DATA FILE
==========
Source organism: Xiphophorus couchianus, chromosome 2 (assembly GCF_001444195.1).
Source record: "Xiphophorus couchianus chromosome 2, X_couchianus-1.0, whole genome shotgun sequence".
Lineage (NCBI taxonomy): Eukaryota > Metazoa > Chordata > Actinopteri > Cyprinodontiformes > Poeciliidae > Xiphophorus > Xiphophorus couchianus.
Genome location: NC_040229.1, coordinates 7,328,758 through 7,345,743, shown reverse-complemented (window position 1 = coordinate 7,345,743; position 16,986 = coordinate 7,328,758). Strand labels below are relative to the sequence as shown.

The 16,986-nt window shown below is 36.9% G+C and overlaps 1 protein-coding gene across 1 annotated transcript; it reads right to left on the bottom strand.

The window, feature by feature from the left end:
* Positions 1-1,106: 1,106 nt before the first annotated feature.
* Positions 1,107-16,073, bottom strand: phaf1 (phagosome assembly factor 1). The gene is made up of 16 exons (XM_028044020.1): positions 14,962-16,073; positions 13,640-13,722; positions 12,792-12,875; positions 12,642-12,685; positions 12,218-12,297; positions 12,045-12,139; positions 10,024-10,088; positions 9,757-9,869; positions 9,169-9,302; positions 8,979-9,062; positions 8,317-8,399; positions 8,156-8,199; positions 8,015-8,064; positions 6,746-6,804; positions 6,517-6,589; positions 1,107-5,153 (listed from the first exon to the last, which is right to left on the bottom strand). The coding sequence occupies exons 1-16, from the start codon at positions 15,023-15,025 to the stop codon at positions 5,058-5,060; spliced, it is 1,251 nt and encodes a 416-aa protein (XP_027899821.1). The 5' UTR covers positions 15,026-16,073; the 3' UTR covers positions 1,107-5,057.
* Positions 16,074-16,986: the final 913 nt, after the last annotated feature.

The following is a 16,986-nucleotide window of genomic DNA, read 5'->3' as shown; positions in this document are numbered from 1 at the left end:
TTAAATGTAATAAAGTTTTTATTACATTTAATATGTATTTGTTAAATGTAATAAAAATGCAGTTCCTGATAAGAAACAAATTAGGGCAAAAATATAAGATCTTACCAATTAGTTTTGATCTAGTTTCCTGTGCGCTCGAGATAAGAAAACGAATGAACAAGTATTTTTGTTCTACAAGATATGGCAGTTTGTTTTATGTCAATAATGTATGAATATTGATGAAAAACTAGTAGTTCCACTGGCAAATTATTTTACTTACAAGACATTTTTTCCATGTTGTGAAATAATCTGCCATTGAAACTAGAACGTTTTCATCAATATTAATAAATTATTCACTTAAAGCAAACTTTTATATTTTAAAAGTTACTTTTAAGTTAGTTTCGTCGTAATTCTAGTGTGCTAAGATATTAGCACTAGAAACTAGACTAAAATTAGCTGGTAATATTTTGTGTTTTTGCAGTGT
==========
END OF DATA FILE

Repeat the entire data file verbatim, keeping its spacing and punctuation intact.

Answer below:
Source organism: Xiphophorus couchianus, chromosome 2 (assembly GCF_001444195.1).
Source record: "Xiphophorus couchianus chromosome 2, X_couchianus-1.0, whole genome shotgun sequence".
Lineage (NCBI taxonomy): Eukaryota > Metazoa > Chordata > Actinopteri > Cyprinodontiformes > Poeciliidae > Xiphophorus > Xiphophorus couchianus.
Genome location: NC_040229.1, coordinates 7,328,758 through 7,345,743, shown reverse-complemented (window position 1 = coordinate 7,345,743; position 16,986 = coordinate 7,328,758). Strand labels below are relative to the sequence as shown.

The 16,986-nt window shown below is 36.9% G+C and overlaps 1 protein-coding gene across 1 annotated transcript; it reads right to left on the bottom strand.

The window, feature by feature from the left end:
* Positions 1-1,106: 1,106 nt before the first annotated feature.
* Positions 1,107-16,073, bottom strand: phaf1 (phagosome assembly factor 1). The gene is made up of 16 exons (XM_028044020.1): positions 14,962-16,073; positions 13,640-13,722; positions 12,792-12,875; positions 12,642-12,685; positions 12,218-12,297; positions 12,045-12,139; positions 10,024-10,088; positions 9,757-9,869; positions 9,169-9,302; positions 8,979-9,062; positions 8,317-8,399; positions 8,156-8,199; positions 8,015-8,064; positions 6,746-6,804; positions 6,517-6,589; positions 1,107-5,153 (listed from the first exon to the last, which is right to left on the bottom strand). The coding sequence occupies exons 1-16, from the start codon at positions 15,023-15,025 to the stop codon at positions 5,058-5,060; spliced, it is 1,251 nt and encodes a 416-aa protein (XP_027899821.1). The 5' UTR covers positions 15,026-16,073; the 3' UTR covers positions 1,107-5,057.
* Positions 16,074-16,986: the final 913 nt, after the last annotated feature.

The following is a 16,986-nucleotide window of genomic DNA, read 5'->3' as shown; positions in this document are numbered from 1 at the left end:
TTAAATGTAATAAAGTTTTTATTACATTTAATATGTATTTGTTAAATGTAATAAAAATGCAGTTCCTGATAAGAAACAAATTAGGGCAAAAATATAAGATCTTACCAATTAGTTTTGATCTAGTTTCCTGTGCGCTCGAGATAAGAAAACGAATGAACAAGTATTTTTGTTCTACAAGATATGGCAGTTTGTTTTATGTCAATAATGTATGAATATTGATGAAAAACTAGTAGTTCCACTGGCAAATTATTTTACTTACAAGACATTTTTTCCATGTTGTGAAATAATCTGCCATTGAAACTAGAACGTTTTCATCAATATTAATAAATTATTCACTTAAAGCAAACTTTTATATTTTAAAAGTTACTTTTAAGTTAGTTTCGTCGTAATTCTAGTGTGCTAAGATATTAGCACTAGAAACTAGACTAAAATTAGCTGGTAATATTTTGTGTTTTTGCAGTGT